From paper planes to fighter jets, rockets and everything in between, there is one thing they all need - guidance.
Phil is all set for lift-off with some aircraft that you can make at home and will hep you understand some basic concepts of aerodynamics.
In this Hub Lab we will...
1. Investigate air flow
2. Explore how planes steer and fly
3. Set up a testing plan to see what difference change makes
This is a nice simple experiment where you can introduce the concept of airflow as well has introducing the participants to the process involved in setting up a series of tests.
Paper airplanes are gliders. The basic shape of a paper airplane includes wings and a body. The wings enable a plane to push against and sit on top the air its flying over.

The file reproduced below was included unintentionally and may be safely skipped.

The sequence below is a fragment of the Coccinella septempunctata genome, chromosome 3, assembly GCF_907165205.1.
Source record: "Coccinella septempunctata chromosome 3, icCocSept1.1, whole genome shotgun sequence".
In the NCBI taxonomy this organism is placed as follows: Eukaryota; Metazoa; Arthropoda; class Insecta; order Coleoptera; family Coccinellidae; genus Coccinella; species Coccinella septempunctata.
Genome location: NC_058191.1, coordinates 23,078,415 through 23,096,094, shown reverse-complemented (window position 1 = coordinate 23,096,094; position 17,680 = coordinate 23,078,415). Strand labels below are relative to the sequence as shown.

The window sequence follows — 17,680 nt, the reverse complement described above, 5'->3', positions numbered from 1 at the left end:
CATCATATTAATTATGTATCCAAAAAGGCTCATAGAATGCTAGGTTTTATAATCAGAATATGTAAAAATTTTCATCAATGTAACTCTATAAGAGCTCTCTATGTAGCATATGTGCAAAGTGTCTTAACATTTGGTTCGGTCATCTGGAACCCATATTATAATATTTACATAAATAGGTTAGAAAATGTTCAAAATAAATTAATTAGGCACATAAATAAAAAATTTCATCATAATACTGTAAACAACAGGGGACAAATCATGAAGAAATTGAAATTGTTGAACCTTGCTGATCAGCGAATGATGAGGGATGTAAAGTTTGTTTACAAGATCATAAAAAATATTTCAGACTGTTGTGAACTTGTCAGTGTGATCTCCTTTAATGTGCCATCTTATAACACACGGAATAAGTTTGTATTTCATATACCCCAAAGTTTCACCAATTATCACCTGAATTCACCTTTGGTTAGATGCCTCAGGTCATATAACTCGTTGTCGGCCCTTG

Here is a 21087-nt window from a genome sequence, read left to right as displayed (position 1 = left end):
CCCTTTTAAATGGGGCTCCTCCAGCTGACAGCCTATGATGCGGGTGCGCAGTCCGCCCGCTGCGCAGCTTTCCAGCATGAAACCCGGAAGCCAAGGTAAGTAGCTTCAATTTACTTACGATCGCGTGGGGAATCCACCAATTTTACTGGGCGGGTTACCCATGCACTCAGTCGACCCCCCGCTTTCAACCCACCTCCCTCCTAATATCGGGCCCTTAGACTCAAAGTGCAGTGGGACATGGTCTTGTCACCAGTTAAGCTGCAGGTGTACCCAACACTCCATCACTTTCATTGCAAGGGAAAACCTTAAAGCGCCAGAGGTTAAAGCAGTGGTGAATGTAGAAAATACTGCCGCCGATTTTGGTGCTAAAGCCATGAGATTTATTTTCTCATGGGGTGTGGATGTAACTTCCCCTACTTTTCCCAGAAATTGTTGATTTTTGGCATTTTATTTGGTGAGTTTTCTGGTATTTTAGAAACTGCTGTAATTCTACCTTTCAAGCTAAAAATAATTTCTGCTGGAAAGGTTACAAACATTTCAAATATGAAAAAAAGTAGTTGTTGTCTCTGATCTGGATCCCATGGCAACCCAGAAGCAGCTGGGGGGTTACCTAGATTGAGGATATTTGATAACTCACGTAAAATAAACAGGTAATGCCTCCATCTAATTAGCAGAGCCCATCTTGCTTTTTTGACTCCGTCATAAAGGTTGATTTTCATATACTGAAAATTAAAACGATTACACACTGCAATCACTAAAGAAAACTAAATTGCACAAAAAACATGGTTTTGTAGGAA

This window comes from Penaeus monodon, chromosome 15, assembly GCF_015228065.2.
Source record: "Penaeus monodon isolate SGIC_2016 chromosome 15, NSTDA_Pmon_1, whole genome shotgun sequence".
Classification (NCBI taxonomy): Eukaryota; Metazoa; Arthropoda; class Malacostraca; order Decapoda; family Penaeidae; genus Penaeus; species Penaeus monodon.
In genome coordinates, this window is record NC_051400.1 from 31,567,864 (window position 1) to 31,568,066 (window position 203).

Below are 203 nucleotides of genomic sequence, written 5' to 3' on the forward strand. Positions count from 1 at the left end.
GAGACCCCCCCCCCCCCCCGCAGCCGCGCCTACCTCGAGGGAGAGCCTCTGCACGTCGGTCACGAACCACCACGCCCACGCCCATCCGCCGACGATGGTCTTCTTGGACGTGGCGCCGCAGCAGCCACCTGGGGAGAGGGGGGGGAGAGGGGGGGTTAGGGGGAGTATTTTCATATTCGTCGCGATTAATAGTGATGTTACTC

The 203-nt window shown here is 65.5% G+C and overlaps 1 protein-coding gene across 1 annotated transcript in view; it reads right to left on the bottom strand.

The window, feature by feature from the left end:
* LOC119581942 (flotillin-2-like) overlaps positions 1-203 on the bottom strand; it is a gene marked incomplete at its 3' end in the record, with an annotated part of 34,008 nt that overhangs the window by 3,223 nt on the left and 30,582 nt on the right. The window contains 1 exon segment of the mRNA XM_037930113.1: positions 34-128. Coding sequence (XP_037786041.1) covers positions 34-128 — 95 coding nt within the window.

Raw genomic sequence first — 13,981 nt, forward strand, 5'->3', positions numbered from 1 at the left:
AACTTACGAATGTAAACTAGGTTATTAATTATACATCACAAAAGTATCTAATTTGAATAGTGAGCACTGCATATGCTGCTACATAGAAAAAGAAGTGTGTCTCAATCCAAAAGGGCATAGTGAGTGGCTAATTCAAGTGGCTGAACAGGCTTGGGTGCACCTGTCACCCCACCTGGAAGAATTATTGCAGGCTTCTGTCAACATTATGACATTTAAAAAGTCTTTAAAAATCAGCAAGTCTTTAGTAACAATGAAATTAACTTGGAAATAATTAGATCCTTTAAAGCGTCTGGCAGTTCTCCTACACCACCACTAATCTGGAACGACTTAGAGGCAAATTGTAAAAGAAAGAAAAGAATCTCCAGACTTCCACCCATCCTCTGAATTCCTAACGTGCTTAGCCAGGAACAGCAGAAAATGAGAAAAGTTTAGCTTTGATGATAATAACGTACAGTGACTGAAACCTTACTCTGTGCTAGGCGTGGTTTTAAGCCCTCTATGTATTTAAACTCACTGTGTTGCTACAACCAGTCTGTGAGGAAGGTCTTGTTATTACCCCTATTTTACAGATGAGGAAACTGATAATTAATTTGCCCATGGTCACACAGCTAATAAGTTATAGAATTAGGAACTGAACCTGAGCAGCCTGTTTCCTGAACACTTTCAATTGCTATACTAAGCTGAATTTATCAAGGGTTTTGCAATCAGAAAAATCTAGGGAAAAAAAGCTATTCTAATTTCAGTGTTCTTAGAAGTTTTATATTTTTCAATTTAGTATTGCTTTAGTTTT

What we are exploring here though are the other bits that stick out the: rudders, tails, ailerons and/or flaps. All of these are designed to use the push of the air that they hit to move the rest of the plane and change the flight direction or performance. A aileron can help to turn the airplane whereas a rudder can do this as well as helping stabilise the plane and keep it straight. This is incredible useful and it is a technology used on lots of things that move through air and water.
The purpose of putting fins on a rocket is similar as they allow the rocket to fly in the direction you want it to. A rocket launched without fins would tumble around after leaving the pad, due to the way the aerodynamics and things like wind act upon the rocket, related to the forces that act upon the rocket by the motor and by gravity pulling it down. You'd have a big random rocket much like a balloon.
Download all the instructions below...
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